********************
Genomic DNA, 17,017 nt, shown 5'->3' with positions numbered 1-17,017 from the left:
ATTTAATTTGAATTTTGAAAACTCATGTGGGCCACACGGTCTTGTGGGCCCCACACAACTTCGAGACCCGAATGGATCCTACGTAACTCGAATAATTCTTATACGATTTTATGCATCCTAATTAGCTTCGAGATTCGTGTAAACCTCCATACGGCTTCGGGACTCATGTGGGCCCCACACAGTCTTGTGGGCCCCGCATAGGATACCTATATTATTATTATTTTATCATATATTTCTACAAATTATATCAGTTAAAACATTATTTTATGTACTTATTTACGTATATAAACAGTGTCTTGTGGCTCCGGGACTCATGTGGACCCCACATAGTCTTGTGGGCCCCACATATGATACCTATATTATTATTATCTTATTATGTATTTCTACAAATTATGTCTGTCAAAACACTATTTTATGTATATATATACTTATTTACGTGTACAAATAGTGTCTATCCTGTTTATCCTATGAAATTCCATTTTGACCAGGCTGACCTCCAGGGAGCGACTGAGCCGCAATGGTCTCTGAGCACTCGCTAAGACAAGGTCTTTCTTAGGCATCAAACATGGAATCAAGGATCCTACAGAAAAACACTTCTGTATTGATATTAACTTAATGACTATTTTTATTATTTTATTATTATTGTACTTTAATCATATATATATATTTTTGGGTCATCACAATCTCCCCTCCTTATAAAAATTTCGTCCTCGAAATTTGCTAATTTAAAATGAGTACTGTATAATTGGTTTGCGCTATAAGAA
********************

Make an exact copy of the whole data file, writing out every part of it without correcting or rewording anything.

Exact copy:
Genomic DNA, 17,017 nt, shown 5'->3' with positions numbered 1-17,017 from the left:
ATTTAATTTGAATTTTGAAAACTCATGTGGGCCACACGGTCTTGTGGGCCCCACACAACTTCGAGACCCGAATGGATCCTACGTAACTCGAATAATTCTTATACGATTTTATGCATCCTAATTAGCTTCGAGATTCGTGTAAACCTCCATACGGCTTCGGGACTCATGTGGGCCCCACACAGTCTTGTGGGCCCCGCATAGGATACCTATATTATTATTATTTTATCATATATTTCTACAAATTATATCAGTTAAAACATTATTTTATGTACTTATTTACGTATATAAACAGTGTCTTGTGGCTCCGGGACTCATGTGGACCCCACATAGTCTTGTGGGCCCCACATATGATACCTATATTATTATTATCTTATTATGTATTTCTACAAATTATGTCTGTCAAAACACTATTTTATGTATATATATACTTATTTACGTGTACAAATAGTGTCTATCCTGTTTATCCTATGAAATTCCATTTTGACCAGGCTGACCTCCAGGGAGCGACTGAGCCGCAATGGTCTCTGAGCACTCGCTAAGACAAGGTCTTTCTTAGGCATCAAACATGGAATCAAGGATCCTACAGAAAAACACTTCTGTATTGATATTAACTTAATGACTATTTTTATTATTTTATTATTATTGTACTTTAATCATATATATATATTTTTGGGTCATCACAATCTCCCCTCCTTATAAAAATTTCGTCCTCGAAATTTGCTAATTTAAAATGAGTACTGTATAATTGGTTTGCGCTATAAGAA